The Weekly Newspaper serving the citizens of Morenci, Mich., Fayette, Ohio, and surrounding areas.

  • Front.cheers
    MACEE BEERS joins other Fayette Elementary School students for the annual Mini-Cheer performance during the half-time break at the basketball game.
  • Family.3.wide
    CHILDREN at Stair District Library’s Family Story Time toss scarves into the air during an activity. The evening program provided a mix of stories, songs, dancing, crafts and snacks Monday evening. The program is offered at 5:30 p.m. every Monday for five more weeks. The program is designed for three to five year olds and their family.
  • Front.newpaper.2
    THE INTERVIEW—Evelyn Joughin (right) records the interaction with an iPad while Jack Varga, next to her, asks questions of Morenci Elementary School principal Gail Frey. Morenci senior Sam Cool (standing) listens. Cool serves as the editor for the newspaper written by members of Mrs. Barrett’s second grade class.
  • Front.code.2
    WRITING CODE—Brock Christle (left), a Morenci fifth grade student, takes a look at the progress being made by fourth grader Anthony Lewis. Libby Rorick, a sixth grade student, is next in a line of girls trying out the coding tutorials. This year marked Morenci’s second year of participation in the Hour of Code project.
  • Front.gym.new
    REMIE RYAN (left) tries to dodge the foam wand held by Hayden Bays during physical education class at Morenci Elementary School. In the background, Lauryn Dominique and Brooklyn Williams stay clear of the tag. Second grade students were working on cardiovascular health on the first day back from vacation. For the record, Safety Tag is a very difficult sport to photograph.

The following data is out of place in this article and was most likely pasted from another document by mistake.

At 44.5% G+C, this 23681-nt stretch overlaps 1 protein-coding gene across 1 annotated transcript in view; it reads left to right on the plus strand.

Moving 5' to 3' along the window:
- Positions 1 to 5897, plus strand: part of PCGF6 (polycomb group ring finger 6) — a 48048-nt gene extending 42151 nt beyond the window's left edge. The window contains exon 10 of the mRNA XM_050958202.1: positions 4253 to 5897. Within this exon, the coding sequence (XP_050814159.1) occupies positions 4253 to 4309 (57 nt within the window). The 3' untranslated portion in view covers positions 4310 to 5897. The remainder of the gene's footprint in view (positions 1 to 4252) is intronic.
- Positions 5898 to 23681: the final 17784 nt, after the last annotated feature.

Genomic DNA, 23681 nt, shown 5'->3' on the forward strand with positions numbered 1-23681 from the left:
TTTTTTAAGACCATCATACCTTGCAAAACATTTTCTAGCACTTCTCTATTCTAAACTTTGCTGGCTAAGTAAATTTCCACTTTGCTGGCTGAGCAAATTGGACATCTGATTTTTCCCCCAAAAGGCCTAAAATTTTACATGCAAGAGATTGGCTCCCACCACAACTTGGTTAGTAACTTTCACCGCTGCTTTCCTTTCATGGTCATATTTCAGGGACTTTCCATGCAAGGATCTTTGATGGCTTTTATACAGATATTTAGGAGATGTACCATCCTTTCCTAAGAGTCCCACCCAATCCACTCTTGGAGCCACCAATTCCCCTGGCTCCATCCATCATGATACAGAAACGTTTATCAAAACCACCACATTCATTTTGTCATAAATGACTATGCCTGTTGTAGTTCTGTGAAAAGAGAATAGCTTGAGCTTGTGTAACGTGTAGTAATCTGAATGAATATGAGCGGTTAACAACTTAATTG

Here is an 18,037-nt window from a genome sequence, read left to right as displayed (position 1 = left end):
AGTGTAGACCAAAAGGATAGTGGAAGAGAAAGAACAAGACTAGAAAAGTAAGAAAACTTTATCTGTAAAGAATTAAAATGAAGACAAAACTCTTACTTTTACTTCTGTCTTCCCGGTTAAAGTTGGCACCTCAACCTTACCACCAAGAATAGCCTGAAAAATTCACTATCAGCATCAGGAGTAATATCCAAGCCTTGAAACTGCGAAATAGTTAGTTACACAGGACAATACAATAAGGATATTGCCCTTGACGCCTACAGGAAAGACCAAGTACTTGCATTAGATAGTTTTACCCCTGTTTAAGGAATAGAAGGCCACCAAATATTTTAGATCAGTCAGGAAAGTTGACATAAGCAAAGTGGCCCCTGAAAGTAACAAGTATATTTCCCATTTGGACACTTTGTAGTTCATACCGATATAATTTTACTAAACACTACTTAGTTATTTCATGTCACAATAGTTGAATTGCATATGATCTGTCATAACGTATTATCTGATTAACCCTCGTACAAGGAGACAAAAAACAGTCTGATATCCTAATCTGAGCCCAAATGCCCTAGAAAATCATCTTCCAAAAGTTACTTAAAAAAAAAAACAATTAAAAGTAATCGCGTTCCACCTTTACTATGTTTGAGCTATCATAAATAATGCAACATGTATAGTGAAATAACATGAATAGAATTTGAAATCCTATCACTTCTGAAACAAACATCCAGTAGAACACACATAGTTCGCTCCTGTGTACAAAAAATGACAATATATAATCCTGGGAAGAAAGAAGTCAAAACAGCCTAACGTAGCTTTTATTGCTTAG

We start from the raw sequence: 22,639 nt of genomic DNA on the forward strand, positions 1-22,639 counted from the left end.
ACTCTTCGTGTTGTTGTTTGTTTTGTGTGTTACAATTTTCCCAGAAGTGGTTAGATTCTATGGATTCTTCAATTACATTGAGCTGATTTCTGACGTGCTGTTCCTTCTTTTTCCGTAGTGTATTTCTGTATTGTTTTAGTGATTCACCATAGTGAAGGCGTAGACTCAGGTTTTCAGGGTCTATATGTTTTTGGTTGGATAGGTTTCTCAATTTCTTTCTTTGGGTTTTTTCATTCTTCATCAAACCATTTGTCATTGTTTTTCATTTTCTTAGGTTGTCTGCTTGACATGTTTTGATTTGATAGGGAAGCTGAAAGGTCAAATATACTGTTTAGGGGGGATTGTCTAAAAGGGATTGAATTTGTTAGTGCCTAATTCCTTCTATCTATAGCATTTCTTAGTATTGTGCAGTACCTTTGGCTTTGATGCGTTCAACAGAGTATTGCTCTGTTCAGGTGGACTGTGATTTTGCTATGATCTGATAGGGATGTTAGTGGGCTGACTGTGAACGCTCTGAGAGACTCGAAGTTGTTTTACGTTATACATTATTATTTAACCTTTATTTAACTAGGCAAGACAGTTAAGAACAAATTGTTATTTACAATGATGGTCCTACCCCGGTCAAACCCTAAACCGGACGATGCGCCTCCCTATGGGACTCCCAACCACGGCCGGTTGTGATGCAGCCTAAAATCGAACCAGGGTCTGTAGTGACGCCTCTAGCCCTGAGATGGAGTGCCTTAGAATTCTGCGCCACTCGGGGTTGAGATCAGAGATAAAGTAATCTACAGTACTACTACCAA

• Front.lift
    MORENCI student Dalton McCowan puts everything into a dead lift attempt Saturday morning during the Wyseguy Push/Pull event. Lifters helped raise more than $1,600 for the family of the late Devin Wyse, a former Morenci power-lifter who graduated last year. Commemorative T-shirts are still available by contacting teacher Dan Hoffman.
  • Front.library.books
    MACK DICKSON takes a book off the “blind date” cart at the Fayette library. Patrons can choose a book without knowing what’s inside other than a general category. The books are among those designated for removal so patrons can consider them gifts. In Morenci, new books and staff favorites were chosen from the stacks and must be returned. Patrons get a piece of chocolate, too, to take on their date, but no clue about their “date.” One reader said she really enjoyed her book for a few pages, but then lost interest—so typical for a blind date.

2006.12.20 Rile 'em up and leave

Written by David Green.

By DAVID GREEN

On the last day of vacation, we went to school. We wanted to visit the kindergarten classroom where Ben’s girlfriend, Sarah, teaches on the north side of Miami.

Sarah had no trouble lining up a job when she attended a “teacher fair” last summer. For one thing, she graduated from Michigan State University which currently enjoys the reputation for having one of the top teacher-training programs in the country. For another thing, it was Florida.

Florida needs teachers like Michigan needs jobs. A vast shortage in each location. In Florida, you don’t need that MSU education degree to be considered valuable. That’s just a bonus. A college degree in anything will do.